So far, the experience with campaign monitoring suggests that Fidesz makes the most use of the loopholes of the campaign financing regulation. As a result, TI believes that the elections will be free, but not fair on many points.
People think parties are corrupt
Commissioned by TI, the polling agency Psyma has assessed public attitudes concerning the campaign. The findings show that only 8% of the people expect a clean campaign, assuming that the parties will only make use of legal means before the elections. According to the poll, majority of the public thinks that both the left-wing alliance to change the government (62%) and Fidesz-KDNP (55%) use funds from corrupt sources in their campaign, and every second person thinks the same about Jobbik.
Commissioned by TI, Ipsos carried out an opinion poll regarding the means of direct campaign marketing. Inter alia, it is clear from the poll that Fidesz-KDNP approached almost a quarter (22%) of the adult population in person through its activists, while the left-wing alliance reached out to 12% of those eligible to vote through the same channel. Both sides are pursuing an intensive campaign in the form of leaflets, and reach a quarter of people with this method.
An anti-corruption minimum-programme is needed – in everybody’s interest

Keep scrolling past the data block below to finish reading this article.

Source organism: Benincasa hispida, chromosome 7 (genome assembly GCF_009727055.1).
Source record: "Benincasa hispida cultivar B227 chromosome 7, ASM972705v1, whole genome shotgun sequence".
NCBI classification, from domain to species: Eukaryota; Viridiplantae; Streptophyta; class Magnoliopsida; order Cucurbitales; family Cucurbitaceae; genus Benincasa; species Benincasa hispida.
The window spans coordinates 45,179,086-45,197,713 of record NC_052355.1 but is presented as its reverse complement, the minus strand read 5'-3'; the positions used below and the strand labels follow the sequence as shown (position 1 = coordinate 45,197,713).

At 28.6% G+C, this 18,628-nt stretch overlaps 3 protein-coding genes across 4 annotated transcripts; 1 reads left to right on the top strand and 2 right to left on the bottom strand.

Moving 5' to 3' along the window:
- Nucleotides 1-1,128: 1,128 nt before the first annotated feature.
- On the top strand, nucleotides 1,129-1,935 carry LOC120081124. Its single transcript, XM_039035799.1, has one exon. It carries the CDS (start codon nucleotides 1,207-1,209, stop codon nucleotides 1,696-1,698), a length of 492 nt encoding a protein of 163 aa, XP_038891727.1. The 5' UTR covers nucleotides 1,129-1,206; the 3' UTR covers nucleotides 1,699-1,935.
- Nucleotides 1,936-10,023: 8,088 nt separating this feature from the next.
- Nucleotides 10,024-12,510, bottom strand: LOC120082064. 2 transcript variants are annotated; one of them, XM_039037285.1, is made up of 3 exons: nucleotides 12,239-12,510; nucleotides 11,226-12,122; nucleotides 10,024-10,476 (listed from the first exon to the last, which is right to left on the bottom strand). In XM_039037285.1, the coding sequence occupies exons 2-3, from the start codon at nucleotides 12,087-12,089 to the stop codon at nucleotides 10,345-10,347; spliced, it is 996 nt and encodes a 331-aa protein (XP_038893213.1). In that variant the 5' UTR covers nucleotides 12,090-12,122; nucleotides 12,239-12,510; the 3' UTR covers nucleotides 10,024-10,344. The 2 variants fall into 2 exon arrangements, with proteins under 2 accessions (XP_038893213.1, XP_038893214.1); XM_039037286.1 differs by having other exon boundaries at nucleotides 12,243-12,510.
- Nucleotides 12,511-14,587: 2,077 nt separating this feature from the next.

TI, the watchdog association K-Monitor and the investigative online portal Atlatszo.hu (Hungarian for ‘transparent’) have developed an anti-corruption minimum programme (www.ezaminimum.hu). The recommendations of the programme have been drawn up so that a quarter of a century after the political transition we can finally take substantial measures against the misuse of public funds. Our aim is to gain the support of decision-makers with influence on legislation, and the broadest possible non-governmental cooperation for our initiative, overwriting political lines.
The programme makes recommendations primarily in the areas of party and campaign financing, public procurement, asset declarations, conflict of interest/revolving door, the management of national assets, and the rule of law. „The country and the legislation have changed significantly over the past 25 years, but now breakthrough has been achieved in the fight against corruption„, says Mr. Sándor Léderer, director of K-Monitor. Corruption causes immeasurable economic and societal damages; its elimination therefore needs to be in the interest of all political actors. No party striving to get into the parliament can afford to ignore this problem – added the director.
„The website atlatszo.hu is receiving reports uncovering wrongdoing linked to the election campaign”, says Mr. Tamás Bodoky. The editor in chief of the online portal added that all substantiated reports will be dealt with using the tools of fact finding and investigative journalism.